Side Effects: Why the thumbs down

Posted: March 5, 2013 by jennroig in Commentary, English, Reviews
Tags: , , , , , , , , ,

Spoiler Alert!!!!

I’m there, I don’t move even though the film has ended. The last scene fades, but I can’t take my eyes away from the screen. The Evil has been punished, the Good has succeeded. Everything seems more of the same for Hollywood standards.

Side Effects, Steven Soderbergh, 2013

Side Effects, Steven Soderbergh, 2013

But I can’t avoid to think there’s something wrong, something is missing. I have been tricked. The credits start rolling, I checked the names of the artistic team, then the technicians, but I can’t manage to remember at this point any of them, except for Soderbergh’s. This is supposed to be Steven Soderbergh‘s last film. I’ve just watched Side Effects.

I watched Side Effects while I was in New York. I shared the experience with a friend who happens to teach cinematographic appreciation for a living, and who might be the person that I’ve seen conducting the best cinematographic analyses ever. I saw her immutable face, and out of respect, and due to the need to be very careful because I don’t want her to doubt my judgement, I said: “I still don’t know whether I liked it or not”. And then she dropped me a bomb by saying: “Me neither”.

Sigh! We walked our way back home -she was hosting me- while discussing the film.

First of all, Side Effects is not one more film by Steven Soderbergh, it’s the film that it is supposed to end his career as filmmaker. In case someone has no idea who Soderbergh is, let me say he’s the name you mention when it comes to films that intend to criticize some social misbehavior, or problem, or unjustice. Soderbergh is the kind of intellectual you would say shows a social consciousness. He has directed films such as Haywire, both pieces about Che Guevara, Traffic, and Erin Brockovich, even if he has the skill to direct Magic Mike, Ocean Eleven’s aga and The Limey.

There’s atmosphere, there’s suspense, there are some good and not so good performances -none of us ended up buying Catherine Zeta-Jones as the psychiatrist- and there are some very good moments like that of Rooney Mara killing Channing Tatum.

What was missing then? There are two films blend together in the script. And the second one is definitely worse than the promise the first part does.

As many critics and civilians have pointed out so far, at the beginning the film leads us to believe that it’s making a huge critique to a system and a culture that in the USA encourage and support a massive consumption of  all kind of drugs that are supposed to help people to keep funtioning. Drugs that make you sleep, drugs that keep you awake, drugs to keep you focused, drugs to calm you so you won’t get angry, drugs for better sex, drugs to keep you safe from sadness… side1Ultimately, the plot was giving you arguments and data that would definitely condemn the big farmaceutical corporations, the psychiatric healthcare turned into a highly profitable business, and a civil society that looks and don’t react.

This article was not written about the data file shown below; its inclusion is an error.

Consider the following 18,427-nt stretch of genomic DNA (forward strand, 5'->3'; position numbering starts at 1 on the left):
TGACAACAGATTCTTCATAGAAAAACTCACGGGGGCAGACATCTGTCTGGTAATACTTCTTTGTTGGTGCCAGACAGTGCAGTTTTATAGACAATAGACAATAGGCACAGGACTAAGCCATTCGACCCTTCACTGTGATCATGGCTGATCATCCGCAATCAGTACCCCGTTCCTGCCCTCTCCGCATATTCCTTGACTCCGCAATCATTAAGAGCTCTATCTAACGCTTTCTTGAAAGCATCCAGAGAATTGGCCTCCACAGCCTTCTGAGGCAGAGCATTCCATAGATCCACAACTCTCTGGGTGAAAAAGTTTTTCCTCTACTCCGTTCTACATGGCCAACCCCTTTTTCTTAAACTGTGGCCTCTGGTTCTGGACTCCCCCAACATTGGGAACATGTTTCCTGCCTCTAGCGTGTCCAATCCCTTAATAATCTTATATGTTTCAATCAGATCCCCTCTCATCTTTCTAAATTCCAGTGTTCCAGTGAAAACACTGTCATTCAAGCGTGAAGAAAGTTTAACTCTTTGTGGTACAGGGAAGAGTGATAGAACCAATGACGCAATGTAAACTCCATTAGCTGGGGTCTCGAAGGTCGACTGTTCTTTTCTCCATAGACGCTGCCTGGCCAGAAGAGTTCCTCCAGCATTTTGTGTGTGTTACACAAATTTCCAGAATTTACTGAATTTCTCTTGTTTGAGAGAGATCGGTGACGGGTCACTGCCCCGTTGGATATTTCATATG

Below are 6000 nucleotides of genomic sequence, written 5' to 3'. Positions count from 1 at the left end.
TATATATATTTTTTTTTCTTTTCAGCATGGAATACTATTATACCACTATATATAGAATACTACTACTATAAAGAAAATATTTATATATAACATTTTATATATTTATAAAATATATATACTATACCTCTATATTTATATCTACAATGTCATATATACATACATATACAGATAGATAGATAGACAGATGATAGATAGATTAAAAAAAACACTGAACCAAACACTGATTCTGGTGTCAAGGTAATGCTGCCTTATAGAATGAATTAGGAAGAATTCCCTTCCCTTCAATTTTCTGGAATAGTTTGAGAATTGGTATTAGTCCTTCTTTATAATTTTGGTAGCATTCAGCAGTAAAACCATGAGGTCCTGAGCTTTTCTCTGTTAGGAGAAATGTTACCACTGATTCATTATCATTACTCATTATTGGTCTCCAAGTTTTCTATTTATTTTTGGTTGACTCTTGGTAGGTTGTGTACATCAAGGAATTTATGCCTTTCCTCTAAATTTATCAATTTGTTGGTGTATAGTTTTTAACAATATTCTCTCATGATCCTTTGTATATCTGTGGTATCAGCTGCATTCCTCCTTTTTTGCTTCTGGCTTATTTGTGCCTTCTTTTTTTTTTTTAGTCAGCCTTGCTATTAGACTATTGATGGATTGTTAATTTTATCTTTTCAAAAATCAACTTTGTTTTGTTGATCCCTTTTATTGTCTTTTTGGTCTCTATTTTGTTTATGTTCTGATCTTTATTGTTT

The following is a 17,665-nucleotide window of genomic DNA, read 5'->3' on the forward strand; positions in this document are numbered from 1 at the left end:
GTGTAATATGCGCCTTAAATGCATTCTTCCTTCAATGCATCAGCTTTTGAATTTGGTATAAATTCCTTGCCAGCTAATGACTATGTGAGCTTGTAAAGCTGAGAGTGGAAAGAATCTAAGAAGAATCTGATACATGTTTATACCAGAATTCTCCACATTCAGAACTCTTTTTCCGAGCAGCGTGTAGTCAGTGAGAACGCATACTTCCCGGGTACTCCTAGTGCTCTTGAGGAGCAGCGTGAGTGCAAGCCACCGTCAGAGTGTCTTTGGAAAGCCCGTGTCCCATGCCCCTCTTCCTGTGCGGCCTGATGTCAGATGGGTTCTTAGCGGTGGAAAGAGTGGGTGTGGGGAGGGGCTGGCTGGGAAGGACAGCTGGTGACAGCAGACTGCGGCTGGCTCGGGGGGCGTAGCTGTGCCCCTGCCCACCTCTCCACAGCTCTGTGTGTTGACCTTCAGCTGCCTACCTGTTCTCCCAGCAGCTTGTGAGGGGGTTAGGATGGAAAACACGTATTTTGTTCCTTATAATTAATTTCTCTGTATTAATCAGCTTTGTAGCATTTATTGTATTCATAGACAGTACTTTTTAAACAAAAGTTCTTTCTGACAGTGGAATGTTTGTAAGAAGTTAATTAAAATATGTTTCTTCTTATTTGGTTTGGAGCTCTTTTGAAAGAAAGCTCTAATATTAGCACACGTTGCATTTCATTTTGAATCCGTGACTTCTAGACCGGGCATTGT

Thus, you feel sorry for this poor wife who seems to be doomed to chronic depression, in reckless pain that can only be relived by some drugs on trial. And then she kills her husband, to whom she dearly loved, under the influence of the drug so you find yourself in the dilemma of whom to blame. Is she a killer or a victim? Either way, drugs certainly suck and should be regulated!

Then the story gets more complex. Her psychiatrist –Jude Law– feels also the ethical dilemma. Is he the actual killer by proxy? To what extent is he responsible? To this point the film was promising, we believed Soderbergh has said goodbye to cinema setting the standards higher.  But from this point on, some threads don’t seem clear, you start suspecting this is not going where it’s supposed to go.

Long story short: the wife was never on drugs, she killed him for some dark financial reason, something related to speculating with the stocks market and the value of the company that produced the drug. And to do so, she counted with the support of her lesbian lover, Catherine  Zeta-Jones. Jude Law must fight to clean his name and reputation, and recover his family, against these bitches who came up with such evil scheme.

Rooney Mara

Rooney Mara

So, with this end, there’s no criticism can stand. The girl was never on drugs, so no one can blame them. And even the statistics and some other cases that were mentioned to support the belief that she was not a random or exceptional case but part of a forming trend are no longer valid. The farmaceutical industry is left unharmed. No claim made to rethink the way Americans consume drugs.

So, we had just watched a clever plot, with plenty of twists, and intelligent ways and timing to hide and show key information. But no meaning. No wonder I felt cheated. This isn’t Soderbergh, this can’t be Soderbergh’s last film.

Conclusion: we didn’t like it. At all.

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